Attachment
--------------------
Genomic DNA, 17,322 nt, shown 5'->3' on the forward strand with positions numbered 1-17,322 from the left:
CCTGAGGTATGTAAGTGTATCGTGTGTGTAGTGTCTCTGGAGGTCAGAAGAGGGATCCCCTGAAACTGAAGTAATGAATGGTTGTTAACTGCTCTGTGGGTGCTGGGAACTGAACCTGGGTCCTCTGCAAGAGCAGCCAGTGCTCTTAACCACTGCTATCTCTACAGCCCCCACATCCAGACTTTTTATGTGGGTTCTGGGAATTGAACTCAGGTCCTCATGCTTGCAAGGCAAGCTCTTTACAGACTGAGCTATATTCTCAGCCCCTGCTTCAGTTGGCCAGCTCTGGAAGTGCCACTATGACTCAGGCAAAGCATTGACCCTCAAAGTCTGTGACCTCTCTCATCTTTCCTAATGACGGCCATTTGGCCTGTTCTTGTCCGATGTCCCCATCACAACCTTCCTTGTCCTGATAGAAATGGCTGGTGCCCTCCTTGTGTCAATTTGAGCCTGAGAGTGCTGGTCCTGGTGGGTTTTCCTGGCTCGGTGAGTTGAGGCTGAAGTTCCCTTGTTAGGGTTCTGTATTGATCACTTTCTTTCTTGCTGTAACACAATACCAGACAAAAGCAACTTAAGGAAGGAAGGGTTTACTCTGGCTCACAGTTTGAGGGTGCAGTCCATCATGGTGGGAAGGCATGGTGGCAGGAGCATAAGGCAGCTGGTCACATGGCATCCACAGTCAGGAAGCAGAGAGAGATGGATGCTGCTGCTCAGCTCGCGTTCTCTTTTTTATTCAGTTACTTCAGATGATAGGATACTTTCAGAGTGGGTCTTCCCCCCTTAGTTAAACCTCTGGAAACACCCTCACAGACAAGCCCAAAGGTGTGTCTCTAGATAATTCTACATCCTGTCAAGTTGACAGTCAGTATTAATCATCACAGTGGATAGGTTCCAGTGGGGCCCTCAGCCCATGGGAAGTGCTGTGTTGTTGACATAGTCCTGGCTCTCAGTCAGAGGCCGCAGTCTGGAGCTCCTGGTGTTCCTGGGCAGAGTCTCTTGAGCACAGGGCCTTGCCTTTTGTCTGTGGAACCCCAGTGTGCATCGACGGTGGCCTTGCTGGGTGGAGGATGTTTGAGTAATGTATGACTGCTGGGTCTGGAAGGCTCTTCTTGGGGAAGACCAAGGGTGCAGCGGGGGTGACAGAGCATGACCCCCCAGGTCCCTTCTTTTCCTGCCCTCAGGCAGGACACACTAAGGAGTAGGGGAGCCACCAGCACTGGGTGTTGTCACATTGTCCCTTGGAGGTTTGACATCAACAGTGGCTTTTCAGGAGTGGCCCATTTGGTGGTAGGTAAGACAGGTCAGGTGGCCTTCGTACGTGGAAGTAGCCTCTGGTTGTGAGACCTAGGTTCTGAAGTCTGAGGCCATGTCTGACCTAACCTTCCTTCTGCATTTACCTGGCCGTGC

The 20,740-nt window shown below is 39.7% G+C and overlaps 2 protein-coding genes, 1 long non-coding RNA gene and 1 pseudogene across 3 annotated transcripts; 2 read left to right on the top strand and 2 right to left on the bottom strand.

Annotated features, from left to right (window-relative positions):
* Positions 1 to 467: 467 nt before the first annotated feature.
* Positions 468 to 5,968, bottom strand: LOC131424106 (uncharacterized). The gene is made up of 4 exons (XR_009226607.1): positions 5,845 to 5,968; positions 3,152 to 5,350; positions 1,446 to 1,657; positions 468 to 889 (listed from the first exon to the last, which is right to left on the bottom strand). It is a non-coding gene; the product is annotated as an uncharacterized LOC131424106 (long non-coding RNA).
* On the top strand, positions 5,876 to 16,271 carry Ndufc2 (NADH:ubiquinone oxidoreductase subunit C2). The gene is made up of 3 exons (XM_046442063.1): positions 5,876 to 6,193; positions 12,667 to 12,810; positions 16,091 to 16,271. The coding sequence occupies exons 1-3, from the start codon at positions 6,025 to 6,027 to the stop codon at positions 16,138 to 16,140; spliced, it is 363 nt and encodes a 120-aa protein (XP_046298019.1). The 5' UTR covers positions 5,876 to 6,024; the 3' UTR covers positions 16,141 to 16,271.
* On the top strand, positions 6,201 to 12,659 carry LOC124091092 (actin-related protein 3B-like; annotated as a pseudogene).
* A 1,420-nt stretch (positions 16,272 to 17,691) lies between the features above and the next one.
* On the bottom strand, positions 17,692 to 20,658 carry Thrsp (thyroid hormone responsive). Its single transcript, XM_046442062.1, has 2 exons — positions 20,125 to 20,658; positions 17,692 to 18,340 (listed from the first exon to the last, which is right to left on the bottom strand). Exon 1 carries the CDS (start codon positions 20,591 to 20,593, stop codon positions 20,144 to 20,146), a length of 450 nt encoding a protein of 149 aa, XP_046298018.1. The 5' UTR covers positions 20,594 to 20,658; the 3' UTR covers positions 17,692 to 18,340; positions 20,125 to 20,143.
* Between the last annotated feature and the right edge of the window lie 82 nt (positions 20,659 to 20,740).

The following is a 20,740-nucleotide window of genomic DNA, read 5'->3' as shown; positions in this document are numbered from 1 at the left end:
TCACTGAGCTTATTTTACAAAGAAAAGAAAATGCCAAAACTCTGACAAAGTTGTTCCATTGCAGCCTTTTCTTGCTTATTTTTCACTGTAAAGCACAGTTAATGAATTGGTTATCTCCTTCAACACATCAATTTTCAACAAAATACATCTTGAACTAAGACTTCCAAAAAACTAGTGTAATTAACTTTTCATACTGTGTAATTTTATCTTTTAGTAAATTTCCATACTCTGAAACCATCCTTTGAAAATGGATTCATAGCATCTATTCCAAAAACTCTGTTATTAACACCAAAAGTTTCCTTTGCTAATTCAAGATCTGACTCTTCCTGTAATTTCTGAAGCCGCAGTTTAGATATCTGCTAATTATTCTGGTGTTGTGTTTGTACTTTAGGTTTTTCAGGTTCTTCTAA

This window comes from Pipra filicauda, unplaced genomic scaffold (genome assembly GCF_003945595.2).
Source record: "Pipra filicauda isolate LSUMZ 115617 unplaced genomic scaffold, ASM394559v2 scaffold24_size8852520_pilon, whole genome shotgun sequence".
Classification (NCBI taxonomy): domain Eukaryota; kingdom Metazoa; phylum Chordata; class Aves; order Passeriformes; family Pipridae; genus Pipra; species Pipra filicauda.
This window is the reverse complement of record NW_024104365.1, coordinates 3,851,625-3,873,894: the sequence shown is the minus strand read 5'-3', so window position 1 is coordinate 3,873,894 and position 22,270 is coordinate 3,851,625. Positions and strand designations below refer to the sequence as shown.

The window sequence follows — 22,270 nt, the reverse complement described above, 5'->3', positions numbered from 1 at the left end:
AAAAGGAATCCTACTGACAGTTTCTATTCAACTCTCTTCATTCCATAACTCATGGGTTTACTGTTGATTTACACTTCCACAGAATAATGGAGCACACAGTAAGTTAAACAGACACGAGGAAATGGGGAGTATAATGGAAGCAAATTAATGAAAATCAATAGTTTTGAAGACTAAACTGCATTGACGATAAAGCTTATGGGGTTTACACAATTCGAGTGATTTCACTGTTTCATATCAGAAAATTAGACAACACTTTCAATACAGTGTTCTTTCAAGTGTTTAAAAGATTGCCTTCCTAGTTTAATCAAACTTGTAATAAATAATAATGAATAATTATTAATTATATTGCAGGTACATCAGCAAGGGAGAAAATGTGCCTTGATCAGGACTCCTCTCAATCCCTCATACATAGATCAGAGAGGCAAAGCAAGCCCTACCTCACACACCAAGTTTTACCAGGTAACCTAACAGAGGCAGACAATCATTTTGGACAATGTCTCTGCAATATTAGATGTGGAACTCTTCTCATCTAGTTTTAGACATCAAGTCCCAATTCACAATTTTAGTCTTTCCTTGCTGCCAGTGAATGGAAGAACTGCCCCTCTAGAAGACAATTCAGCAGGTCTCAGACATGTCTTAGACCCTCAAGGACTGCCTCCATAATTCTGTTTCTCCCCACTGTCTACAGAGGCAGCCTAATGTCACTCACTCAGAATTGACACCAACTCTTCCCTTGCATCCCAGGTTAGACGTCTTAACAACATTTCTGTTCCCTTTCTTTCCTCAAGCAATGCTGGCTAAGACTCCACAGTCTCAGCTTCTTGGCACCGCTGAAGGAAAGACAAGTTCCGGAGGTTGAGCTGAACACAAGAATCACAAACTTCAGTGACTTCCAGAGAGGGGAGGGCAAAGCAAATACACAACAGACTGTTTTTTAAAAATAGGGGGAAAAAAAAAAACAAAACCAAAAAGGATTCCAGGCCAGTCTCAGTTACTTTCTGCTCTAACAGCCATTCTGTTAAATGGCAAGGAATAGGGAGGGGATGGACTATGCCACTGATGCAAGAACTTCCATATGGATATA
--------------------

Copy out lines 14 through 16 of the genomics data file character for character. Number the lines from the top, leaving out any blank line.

This window comes from Pipra filicauda, unplaced genomic scaffold (genome assembly GCF_003945595.2).
Source record: "Pipra filicauda isolate LSUMZ 115617 unplaced genomic scaffold, ASM394559v2 scaffold24_size8852520_pilon, whole genome shotgun sequence".
Classification (NCBI taxonomy): domain Eukaryota; kingdom Metazoa; phylum Chordata; class Aves; order Passeriformes; family Pipridae; genus Pipra; species Pipra filicauda.